One of the biggest obstacles in taking on the UK housing stock’s leakiness is the lack of robust data on the minutiae of what the effects of doing the energy efficiency stuff actually are. But things are changing.
Last year, the Energy Saving Trust and Communities and Local Government (CLG) funded a programme to test the energy efficiency of four new-build homes some time after their construction.
The results were good. Three out of the four properties exceeded the targets that were needed at the time of their planning approval. There was still a whole-house heat loss at an average of 14 per cent higher than designed. A small gap, but a gap nevertheless. Another study, in 2008, showed a performance gap of an alarming 60 per cent.
This data is crucial to the UK’s attempts to meet carbon reduction targets, and it also pinpoints areas that drain a household of cash. If heat is lost through the fabric of a house, then people will turn up their thermostats, and boilers will be switched on for longer. When the bills drop through the door the excitement of moving into a new home can be quickly dampened.
The homes that we tested are a start – but there’s more to be done, that’s for sure. The Good Homes Alliance is now calling on the government to encourage the construction industry to test samples of all new homes. They would also like to see a feedback mechanism so that lessons can be learned and acted upon by builders and suppliers.
Data has to be accurate and credible, while modelling and calculation tools also have to be periodically and systematically reviewed. The industry standard tool is the Standard Assessment Procedure, or SAP, developed by BRE for the Department of Energy and Climate Change.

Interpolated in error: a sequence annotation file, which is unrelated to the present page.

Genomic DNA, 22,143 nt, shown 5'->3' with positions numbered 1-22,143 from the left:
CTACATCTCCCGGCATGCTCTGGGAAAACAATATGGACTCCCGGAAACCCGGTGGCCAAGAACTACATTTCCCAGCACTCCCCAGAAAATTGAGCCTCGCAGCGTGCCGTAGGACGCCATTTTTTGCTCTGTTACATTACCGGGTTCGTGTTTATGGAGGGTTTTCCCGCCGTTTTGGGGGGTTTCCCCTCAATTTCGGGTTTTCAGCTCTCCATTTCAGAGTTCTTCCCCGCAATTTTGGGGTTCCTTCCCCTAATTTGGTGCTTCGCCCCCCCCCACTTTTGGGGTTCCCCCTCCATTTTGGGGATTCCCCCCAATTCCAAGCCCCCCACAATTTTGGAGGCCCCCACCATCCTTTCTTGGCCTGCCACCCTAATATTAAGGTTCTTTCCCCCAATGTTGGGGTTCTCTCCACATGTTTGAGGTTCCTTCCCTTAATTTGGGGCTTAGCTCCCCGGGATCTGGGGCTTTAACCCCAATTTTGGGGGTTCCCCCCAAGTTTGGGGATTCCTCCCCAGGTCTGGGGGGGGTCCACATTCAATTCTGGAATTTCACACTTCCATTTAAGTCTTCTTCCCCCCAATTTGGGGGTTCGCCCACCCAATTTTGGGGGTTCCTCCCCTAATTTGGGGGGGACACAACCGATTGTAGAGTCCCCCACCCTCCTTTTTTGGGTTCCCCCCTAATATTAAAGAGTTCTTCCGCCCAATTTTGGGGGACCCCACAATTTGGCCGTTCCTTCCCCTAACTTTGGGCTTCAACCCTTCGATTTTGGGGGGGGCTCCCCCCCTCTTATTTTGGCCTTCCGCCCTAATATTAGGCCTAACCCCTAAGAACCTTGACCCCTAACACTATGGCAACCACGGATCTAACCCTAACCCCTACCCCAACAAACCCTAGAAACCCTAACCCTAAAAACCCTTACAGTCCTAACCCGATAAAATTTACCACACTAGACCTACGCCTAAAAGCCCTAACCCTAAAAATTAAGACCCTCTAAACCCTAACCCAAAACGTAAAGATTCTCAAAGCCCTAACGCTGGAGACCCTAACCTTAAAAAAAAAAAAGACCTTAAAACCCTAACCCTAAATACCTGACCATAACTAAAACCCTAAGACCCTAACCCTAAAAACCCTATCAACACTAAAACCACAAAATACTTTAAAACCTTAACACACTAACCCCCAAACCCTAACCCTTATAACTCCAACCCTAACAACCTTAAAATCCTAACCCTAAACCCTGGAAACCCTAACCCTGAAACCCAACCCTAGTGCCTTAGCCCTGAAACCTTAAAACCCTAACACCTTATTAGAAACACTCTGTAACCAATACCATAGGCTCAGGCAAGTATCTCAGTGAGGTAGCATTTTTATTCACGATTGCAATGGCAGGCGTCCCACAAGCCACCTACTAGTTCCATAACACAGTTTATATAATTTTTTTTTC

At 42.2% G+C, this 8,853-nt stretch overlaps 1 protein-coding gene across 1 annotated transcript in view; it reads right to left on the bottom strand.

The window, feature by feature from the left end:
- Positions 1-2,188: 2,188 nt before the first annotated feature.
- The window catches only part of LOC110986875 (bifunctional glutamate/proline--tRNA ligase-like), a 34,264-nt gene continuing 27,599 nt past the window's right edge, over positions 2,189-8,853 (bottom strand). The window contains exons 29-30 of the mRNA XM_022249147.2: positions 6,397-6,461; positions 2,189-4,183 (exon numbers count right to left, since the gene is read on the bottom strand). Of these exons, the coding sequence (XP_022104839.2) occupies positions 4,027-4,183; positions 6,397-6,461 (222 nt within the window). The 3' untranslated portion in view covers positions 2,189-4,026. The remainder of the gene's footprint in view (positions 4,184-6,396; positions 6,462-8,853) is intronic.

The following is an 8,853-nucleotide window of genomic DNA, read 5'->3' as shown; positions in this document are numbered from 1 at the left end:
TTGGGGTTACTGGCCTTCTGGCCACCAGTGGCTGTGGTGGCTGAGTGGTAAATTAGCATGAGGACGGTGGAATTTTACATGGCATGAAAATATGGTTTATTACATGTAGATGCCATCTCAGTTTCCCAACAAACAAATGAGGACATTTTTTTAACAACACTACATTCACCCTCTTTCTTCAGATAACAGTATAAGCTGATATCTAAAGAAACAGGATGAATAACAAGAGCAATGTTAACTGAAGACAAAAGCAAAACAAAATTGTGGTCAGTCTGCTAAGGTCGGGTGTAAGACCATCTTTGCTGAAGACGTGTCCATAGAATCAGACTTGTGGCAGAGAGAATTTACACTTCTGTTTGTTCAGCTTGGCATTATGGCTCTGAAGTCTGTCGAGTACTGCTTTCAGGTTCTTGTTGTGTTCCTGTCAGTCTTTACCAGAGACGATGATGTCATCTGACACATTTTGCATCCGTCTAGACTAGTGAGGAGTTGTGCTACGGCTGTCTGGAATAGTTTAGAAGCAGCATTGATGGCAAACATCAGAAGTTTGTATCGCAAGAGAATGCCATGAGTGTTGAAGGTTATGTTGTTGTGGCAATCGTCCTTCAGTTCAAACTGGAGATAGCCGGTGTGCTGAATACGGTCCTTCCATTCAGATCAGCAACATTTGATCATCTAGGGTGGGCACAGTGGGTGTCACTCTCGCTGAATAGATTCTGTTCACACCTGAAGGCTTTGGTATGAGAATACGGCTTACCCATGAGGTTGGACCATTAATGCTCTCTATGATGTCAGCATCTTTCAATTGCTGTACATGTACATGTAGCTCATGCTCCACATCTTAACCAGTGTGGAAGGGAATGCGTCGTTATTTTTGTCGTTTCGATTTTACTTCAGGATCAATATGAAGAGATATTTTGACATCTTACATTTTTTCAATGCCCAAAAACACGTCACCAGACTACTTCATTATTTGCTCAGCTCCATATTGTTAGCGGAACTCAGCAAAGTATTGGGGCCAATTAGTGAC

To simplify a fairly complex story, it assesses a new-build’s compliance with part L of building regulations in England and Wales (and the equivalent in Scotland and Northern Ireland), acts as a basis for Energy Performance Certificates, and forms the basis of other tools, such as the Energy Saving Trust’s Home Energy Check.
But on this front, change is a afoot too. A consultation on SAP is taking place just now, which will take a look at such things as the carbon dioxide emissions factors, changes to the use of regional weather data to help to calculate running costs, the means of assessing hot water, the treatment of water loss and setting standard values for heat pumps.
By continually collecting, assessing and improving data, tools and calculators such as these, we can keep an eye on how to improve the UK’s carbon reduction targets and help householders to save a few bob on bills.
Of course, the fabric of a building is only part of the story. The way a householder uses heat, insulation and water is just as crucial. GHA is gathering feedback from homeowners to see the impact of their behaviour on energy performance.
Smart meters will also help us to keep an eye on real-time energy use. And of course, our advice service is only a call away if you want to check your own home energy behaviour.